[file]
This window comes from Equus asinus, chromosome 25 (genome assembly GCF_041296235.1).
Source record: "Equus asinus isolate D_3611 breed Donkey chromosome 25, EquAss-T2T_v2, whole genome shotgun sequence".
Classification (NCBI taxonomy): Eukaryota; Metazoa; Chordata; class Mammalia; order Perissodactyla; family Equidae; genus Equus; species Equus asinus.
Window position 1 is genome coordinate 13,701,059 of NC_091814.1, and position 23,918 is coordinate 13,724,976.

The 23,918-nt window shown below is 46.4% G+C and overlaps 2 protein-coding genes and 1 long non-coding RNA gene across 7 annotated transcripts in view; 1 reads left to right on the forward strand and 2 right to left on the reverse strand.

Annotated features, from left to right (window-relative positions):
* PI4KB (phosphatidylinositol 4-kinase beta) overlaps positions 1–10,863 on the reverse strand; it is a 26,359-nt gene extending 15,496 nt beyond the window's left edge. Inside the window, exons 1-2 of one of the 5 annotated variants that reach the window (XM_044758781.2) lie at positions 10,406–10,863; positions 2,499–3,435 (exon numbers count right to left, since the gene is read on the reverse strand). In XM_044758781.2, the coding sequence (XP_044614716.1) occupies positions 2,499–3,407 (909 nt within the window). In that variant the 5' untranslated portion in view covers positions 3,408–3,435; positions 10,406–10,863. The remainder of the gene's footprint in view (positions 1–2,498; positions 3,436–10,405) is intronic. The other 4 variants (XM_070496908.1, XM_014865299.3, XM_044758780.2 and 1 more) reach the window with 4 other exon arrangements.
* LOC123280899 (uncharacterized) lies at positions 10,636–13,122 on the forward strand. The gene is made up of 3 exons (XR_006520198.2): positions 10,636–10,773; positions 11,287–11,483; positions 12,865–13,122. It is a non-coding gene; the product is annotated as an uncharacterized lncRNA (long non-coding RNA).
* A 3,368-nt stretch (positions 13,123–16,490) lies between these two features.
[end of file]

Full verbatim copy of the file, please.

This window comes from Equus asinus, chromosome 25 (genome assembly GCF_041296235.1).
Source record: "Equus asinus isolate D_3611 breed Donkey chromosome 25, EquAss-T2T_v2, whole genome shotgun sequence".
Classification (NCBI taxonomy): Eukaryota; Metazoa; Chordata; class Mammalia; order Perissodactyla; family Equidae; genus Equus; species Equus asinus.
Window position 1 is genome coordinate 13,701,059 of NC_091814.1, and position 23,918 is coordinate 13,724,976.

The 23,918-nt window shown below is 46.4% G+C and overlaps 2 protein-coding genes and 1 long non-coding RNA gene across 7 annotated transcripts in view; 1 reads left to right on the forward strand and 2 right to left on the reverse strand.

Annotated features, from left to right (window-relative positions):
* PI4KB (phosphatidylinositol 4-kinase beta) overlaps positions 1–10,863 on the reverse strand; it is a 26,359-nt gene extending 15,496 nt beyond the window's left edge. Inside the window, exons 1-2 of one of the 5 annotated variants that reach the window (XM_044758781.2) lie at positions 10,406–10,863; positions 2,499–3,435 (exon numbers count right to left, since the gene is read on the reverse strand). In XM_044758781.2, the coding sequence (XP_044614716.1) occupies positions 2,499–3,407 (909 nt within the window). In that variant the 5' untranslated portion in view covers positions 3,408–3,435; positions 10,406–10,863. The remainder of the gene's footprint in view (positions 1–2,498; positions 3,436–10,405) is intronic. The other 4 variants (XM_070496908.1, XM_014865299.3, XM_044758780.2 and 1 more) reach the window with 4 other exon arrangements.
* LOC123280899 (uncharacterized) lies at positions 10,636–13,122 on the forward strand. The gene is made up of 3 exons (XR_006520198.2): positions 10,636–10,773; positions 11,287–11,483; positions 12,865–13,122. It is a non-coding gene; the product is annotated as an uncharacterized lncRNA (long non-coding RNA).
* A 3,368-nt stretch (positions 13,123–16,490) lies between these two features.